There have been more than a  dozen school shootings in 2018 already—the latest on Wednesday, February 14th, in Parkland, Florida where 17
people were shot to death.

When will it stop?  When will the weeping, praying, and moving on stop?

I shudder to think…it won’t stop.

It won’t stop.  It’s never going to stop until we start imagining

Until we imagine a world where everyone is truly safe and that laws are enacted to actually keep everyone safe and not to simply keep a few happy—it’s not going to stop.

Until we imagine having actual conversations with people who we disagree with and who disagree with us—conversations where we actually listen to one another instead of waiting to tell them how we are right and how they are wrong—it’s not going to stop.

Until we imagine that all people were created in the image of God—it’s not going to stop.

Until we imagine that maybe our way is not the only way or even the best way—it’s not going to stop.

Until we imagine that there has to be a better way—and that we can find it if we would stop making everything about ourselves, and remember we are all in this thing called life, on this place we call earth, together—it’s not going to stop.

Until we imagine that Jesus really did mean it when he said the greatest commandment is “You shall love the Lord your God with all your heart, with all your soul, and with all your strength, and with all your mind; and you shall love your neighbor as yourself…” even when our neighbor is black, Hispanic, gay, Jewish, Muslim, old, young, rich, poor, handicapped, sick, mentally ill or any of the labels we slap on people then push them to the margins—it’s not going to stop.

The pain, the hurt, the seeing someone different from me as my opposition or as my enemy is never going to stop until we at the very least begin to imagine a better way—a way that Jesus showed—a way of grace and peace, of acceptance and love; a way of hope; a way of compassion; a way that God is capable of doing abundantly far more within us and through us.

Facebook and Twitter rants and snarky memes aren’t going to change anything.

Saying, “Now is not the time to talk about this…” is not going to change anything.

Saying, “But it’s my constitutional right” is not going to change anything.

Seeing those who are different from us as our opposition is not going to change anything.

Only when we truly believe, “To God be the glory…who by the power at work within us…is able to accomplish abundantly far more than all we can ask or imagine…”…until we believe this, and truly live in such belief, then nothing will change.  Nothing.


All of us are capable of imagining.

We imagine what we’d do with lottery winnings.

We imagine what we want for our children and our children’s children.

We imagine the things we want to hear from our preachers—and sometimes what we don’t.

We imagine great organizations like Week of Compassion helping others in need on our behalf.

We imagine all manners of things we want—and dream for.

But do we ever imagine God doing abundantly more than we can imagine—and doing it through us?

Do we ever imagine God accomplishing the imagined, making it a reality, through us?

That is what the Apostle Paul is telling us.  God can, God does, God is doing and accomplishing abundantly far more than all we can ask or imagine—and we can be a part of its reality if we will first imagine.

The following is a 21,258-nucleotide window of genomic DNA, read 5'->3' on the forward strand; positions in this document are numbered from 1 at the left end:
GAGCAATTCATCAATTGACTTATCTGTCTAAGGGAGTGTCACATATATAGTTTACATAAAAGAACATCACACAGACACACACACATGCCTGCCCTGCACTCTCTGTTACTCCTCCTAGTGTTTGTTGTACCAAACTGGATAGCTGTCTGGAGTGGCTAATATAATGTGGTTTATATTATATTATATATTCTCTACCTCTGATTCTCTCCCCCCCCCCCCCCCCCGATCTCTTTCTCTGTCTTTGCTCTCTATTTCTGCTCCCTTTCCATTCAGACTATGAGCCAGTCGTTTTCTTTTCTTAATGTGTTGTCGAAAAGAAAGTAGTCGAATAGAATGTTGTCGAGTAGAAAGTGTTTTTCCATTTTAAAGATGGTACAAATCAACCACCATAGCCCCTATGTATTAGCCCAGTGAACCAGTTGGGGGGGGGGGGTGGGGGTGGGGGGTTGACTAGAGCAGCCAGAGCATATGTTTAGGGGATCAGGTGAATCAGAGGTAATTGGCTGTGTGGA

As we continue into this Lenten season… as we consider our support of Week of Compassion…and as we have lingering in our minds and hearts the events of this past week…let us imagine.

Let us imagine a better way than ever before.

Let us imagine God able to accomplish abundantly far more than we can ever imagine.  Let us imagine.  Amen.

Pastoral Prayer:

Merciful and patient God, oh how we must try your patience.

We rush through life as though we had a mighty schedule to keep, plotting our days, minute by minute, crowding each moment with tasks, stresses and pressures.

If we slowed even for a moment, it wouldn’t take much to notice the growing dimness and anxiety in our lives.  It wouldn’t take long for us to realize we have once again, done exactly what we said we would not do—give in to the ways of this world.

Which is why we need the season of Lent—the season when we are intentional about looking deep within ourselves, and acknowledging our need for a Savior, because in an effort to find abundant life, we feast at the table piled high with fear and doubt; and drink from the cup of apathy.  The very plans we weave, the efforts we make, become bonds which imprison us.

So it is our prayer O God, that you help us unbind ourselves from these worldly ways, and instead bind ourselves to you.

May you help us slow down and reflect on the many ways in which you bless us.  Let us be immersed in your hope, peace, joy and love which is always abundant.  Inspire us to imagine, with you and one another, better days.


          Holy God we pray for the community of Parkland, Florida.  May they and all who are impacted by Wednesday’s shooting be immersed in your peace—for yet again the unthinkable has happened—a school shooting.

Lord we know that no sense can ever be made of such senselessness.  No words or even any prayers can make it better.

Still, we add our prayers to the all the rest, and pray your spirit rests within that devastated community. We pray that from this atrocity, we as a society, as a country, as human beings in this together, that we will find a better, more hopeful, more compassionate way.


          So may a season of new life begin—a season determined to be one where no longer senselessness happens, but rather a season where we hear you speaking to us your love, your forgiveness, your compassion, and your eternal promise of abundant life.

Hear now the prayers of our hearts as we offer them in this time of holy silence.

All this we pray in the name of the one we walk in the wilderness with, Jesus the Christ, who taught us to pray saying, “Our…”